The Good Coach :: The Art of Semicolons & Colons :: by Amanda Crabtree Weston
:: The Good Coach ::
The Art of Semicolons & Colons
by Amanda Crabtree Weston
Besides their all-important role as the eyes in emoticons, semicolons and colons are used to connect closely related ideas in a sentence. It can be confusing to know which one to use. Here’s the breakdown:
Semicolons are used in two particular instances. One function of semicolons is to separate two main clauses to form one sentence.
- Shelley desperately needed a haircut; however, she didn’t have any money.
In this instance, both sides of the semicolon contain complete sentences. You could exchange the semicolon for a period and a capital letter, and it would still be correct. A common mistake with semicolons occurs when a writer tries to use one main clause and one phrase that, for various reasons, isn’t complete.
- Incorrect: Tracy wanted to go on a walk with Doug on Saturday afternoon; whom she hadn’t seen in a long time. (The phrase “whom she hadn’t seen in a long time” is not a complete main clause that could stand on its own.)
- Correct: Tracy wanted to go on a walk with Doug on Saturday afternoon; they could walk around the lake and then go to dinner. (Both sides of the semicolon are complete main clauses and could stand on their own.)
The other function of semicolons is to separate items in a list when the individual items contain other punctuation, usually commas. The semicolon helps separate what could be an otherwise complicated list.
- Bill Johnson ran a marathon on December 21, 1998; February 1, 1999; and September 27, 2001.
Colons indicate that what follows will explain or expand on what comes before the colon. When using colons, the second clause interprets or sums up the first clause.
- Etsy shop owners have a limited customer base: Only those who have Internet access can purchase products.
When using semicolons, the second phrase doesn’t expand on the first phrase; rather, they are just two thoughts that are closely related. In order to use a colon, the second phrase must further interpret or explain the first phrase, like in the example above. When using two complete main clauses with colons, the second main clause should be capitalized like the beginning of a sentence.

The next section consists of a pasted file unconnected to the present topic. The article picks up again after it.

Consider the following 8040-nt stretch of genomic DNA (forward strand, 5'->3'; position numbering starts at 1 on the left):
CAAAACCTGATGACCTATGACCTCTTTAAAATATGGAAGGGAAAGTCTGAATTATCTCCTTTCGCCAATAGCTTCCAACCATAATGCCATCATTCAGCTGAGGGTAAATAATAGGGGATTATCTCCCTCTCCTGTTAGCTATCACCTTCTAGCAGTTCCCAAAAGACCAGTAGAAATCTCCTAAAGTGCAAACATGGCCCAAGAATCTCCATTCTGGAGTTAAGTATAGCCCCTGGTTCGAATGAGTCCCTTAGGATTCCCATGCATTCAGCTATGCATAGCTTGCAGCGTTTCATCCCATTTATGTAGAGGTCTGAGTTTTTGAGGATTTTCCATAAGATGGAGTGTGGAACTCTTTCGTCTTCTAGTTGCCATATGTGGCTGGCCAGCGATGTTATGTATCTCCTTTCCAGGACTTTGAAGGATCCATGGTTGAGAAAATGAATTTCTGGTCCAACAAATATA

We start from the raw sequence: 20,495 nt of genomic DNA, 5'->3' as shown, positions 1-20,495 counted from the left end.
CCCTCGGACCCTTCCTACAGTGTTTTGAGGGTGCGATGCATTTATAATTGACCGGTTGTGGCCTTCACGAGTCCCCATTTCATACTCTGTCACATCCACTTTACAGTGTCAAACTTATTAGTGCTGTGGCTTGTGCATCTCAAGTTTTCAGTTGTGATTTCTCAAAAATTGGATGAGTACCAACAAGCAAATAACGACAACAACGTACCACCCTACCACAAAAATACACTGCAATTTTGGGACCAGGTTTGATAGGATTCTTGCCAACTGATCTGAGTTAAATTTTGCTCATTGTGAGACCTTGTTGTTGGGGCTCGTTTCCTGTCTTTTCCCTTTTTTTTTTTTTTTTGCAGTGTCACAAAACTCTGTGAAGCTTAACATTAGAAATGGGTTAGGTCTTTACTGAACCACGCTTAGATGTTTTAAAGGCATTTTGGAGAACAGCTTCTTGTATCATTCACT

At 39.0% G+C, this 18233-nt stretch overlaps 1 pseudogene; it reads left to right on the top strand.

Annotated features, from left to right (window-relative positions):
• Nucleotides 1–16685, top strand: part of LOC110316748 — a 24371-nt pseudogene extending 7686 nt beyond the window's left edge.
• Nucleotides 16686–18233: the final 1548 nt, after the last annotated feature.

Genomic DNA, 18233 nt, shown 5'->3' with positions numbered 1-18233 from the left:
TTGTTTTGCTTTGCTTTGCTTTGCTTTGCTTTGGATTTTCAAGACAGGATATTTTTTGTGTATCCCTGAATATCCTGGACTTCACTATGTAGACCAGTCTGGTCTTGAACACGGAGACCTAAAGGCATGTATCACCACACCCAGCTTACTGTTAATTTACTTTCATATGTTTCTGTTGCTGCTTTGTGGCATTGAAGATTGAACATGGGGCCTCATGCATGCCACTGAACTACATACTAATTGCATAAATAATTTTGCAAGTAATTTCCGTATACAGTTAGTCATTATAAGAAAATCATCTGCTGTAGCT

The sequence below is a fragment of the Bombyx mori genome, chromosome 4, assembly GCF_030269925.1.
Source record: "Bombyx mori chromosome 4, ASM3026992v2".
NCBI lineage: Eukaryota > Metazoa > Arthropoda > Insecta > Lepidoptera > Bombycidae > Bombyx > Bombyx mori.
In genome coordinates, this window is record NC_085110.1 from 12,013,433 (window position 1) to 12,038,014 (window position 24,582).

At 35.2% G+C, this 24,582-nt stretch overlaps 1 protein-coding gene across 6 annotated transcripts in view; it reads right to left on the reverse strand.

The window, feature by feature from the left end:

Colons can also introduce lists, but only when the phrase preceding the colon is a complete sentence.
- Incorrect: Shauna’s purchases included: toothbrushes, orange juice, bread, and eggs. (The phrase “Shauna’s purchases included” is not a complete phrase. You would delete the colon to make this sentence correct.)
- Correct: Shauna brought the following in her suitcase: shoes, a skirt, a hat, a swimsuit, and sunscreen.
Colons can also introduce a word that renames the person preceding it. To evaluate whether a colon should be used in this instance, replace the colon with the word “namely.” If it can be used and still make sense, a colon is correct.
- Dexter knew exactly who had put the salt in his oatmeal: Sammy.
Amanda Crabtree Weston is a writer and editor living in Irvine, California. Previously the Senior Managing Editor at Stampington & Company and the Executive Consulting Editor for Where Women Create and Where Women Cook Magazines, she now works as the Senior Editor at Walter Foster Publishing. In her free time, she loves to go on adventures with her new husband, experiment in the kitchen, and run. She’d love to answer any of your English language questions at firstname.lastname@example.org.